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A different Afghanistan, a different Taliban?
Remember Charlie Wilson’s War? Tom Hanks is playing the infamous Congressman who singlehandedly increased US funding for the Afghan mujahedeen in their fight against the Soviet Union. Apparently, Wilson increased it from $5 million to $500 million, with Saudi Arabia matching him dollar-to-dollar. Not bad.
The last scenes of the film are especially haunting. Charlie Wilson tries to raise funding for Afghan schools, but the Soviets are out, and Washington has absolutely no interest in spending any more money. They cut funding and forget about Afghanistan. The scenes foreshadow the Taliban regime that provided safe haven for the September 11 attacks on the United States.
The Soviets fought in Afghanistan from 1979 to early 1989. Mujahedeen victory paved the way for the collapse of the Berlin Wall in late 1989, which of course, marked the beginning of the end for the Soviet Union. None of it brought stability and development to Afghanistan. The Taliban, as a Pashtun force using the language of Islamism, first rose to power in Afghanistan in 1996. Pakistan exporting its own Pashtuns out to Afghanistan played a major part in the development.
The Americans only started funding schools in Afghanistan after they invaded the country in 2001. It did not take long before they had removed the unpopular and sclerotic Taliban government. In 2001, secondary school enrollment was around 12 percent. In 2018, it had risen to around 55 percent. For girls, the numbers rose from zero to 40 percent. The Americans of course, are out again, and the Taliban back in, but for almost two decades, Afghans received what must have been a fairly secular education.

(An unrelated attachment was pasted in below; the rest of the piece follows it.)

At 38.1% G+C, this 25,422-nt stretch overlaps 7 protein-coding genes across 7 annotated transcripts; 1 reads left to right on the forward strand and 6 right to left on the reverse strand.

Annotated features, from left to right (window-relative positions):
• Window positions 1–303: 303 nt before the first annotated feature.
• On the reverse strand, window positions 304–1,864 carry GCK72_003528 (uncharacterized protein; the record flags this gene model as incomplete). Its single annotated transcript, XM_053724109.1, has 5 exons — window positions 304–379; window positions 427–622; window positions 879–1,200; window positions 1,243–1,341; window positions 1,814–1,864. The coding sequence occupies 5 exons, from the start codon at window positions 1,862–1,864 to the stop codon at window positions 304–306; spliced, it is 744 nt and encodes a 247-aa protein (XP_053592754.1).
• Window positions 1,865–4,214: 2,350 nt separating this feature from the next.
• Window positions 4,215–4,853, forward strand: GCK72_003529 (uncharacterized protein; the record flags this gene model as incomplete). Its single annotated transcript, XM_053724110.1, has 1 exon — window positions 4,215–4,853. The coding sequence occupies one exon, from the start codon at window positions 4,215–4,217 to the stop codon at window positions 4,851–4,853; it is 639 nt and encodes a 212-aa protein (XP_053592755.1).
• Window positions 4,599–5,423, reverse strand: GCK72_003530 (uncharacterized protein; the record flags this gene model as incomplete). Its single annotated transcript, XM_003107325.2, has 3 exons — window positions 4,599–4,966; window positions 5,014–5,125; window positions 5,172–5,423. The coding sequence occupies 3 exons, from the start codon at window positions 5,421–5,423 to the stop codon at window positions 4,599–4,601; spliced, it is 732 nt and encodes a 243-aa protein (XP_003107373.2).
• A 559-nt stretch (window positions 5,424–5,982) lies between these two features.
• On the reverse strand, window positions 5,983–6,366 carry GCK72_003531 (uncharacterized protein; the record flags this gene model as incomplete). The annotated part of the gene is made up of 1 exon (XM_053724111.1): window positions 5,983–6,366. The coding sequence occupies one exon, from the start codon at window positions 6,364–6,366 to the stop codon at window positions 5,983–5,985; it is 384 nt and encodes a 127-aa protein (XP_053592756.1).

The currently provisional Taliban government does not seem to have a firm position on girls’ education. They have not been able to put together a decision on secondary schooling for girls. Girls are to stay home, at least until they can make up their minds. I think we all understand where that is heading.
Not everything has remained the same, however. Far from it. Subscriptions to mobile cellular networks, for example, have increased from zero in 2001 to 58 percent in 2018. There simply weren’t any mobile networks in the country at the time of the first Taliban regime. Now even the Taliban fighters are in social media, taking pictures and selfies left and right. Unlike China, their regime is not nearly sophisticated enough to control what they see online, so they are on the same social networks as the rest of us. All this means that Afghanistan is far better connected and a little better educated than it was in the 1990s. I believe that this makes a huge difference. What kind of a difference?
About a decade ago, I remember talking to a UN psychologist on my way to Kabul. She told me that she regularly visits UN compounds in areas where there are high security threats, as isolation brings in psychological problems in UN employees. “What about the Afghan population?” I said. She said that they didn’t have any problems with what we consider to be isolation because they more or less lived the way they had lived for centuries – without mass media, and for the most part, without much of an idea what life was like for the rest of the world.
Not anymore. We can be sure that Afghans now compare their own lives with those out in the developed world . This by itself is causing a great deal of pain. People will either want to improve life in Afghanistan, or they will want to leave it behind, risking everything in search of the life of opportunity they know they deserve just as much as anyone else.
The Taliban will have no choice but to change along with the country. I hope that they are better prepared for the challenge than they appear.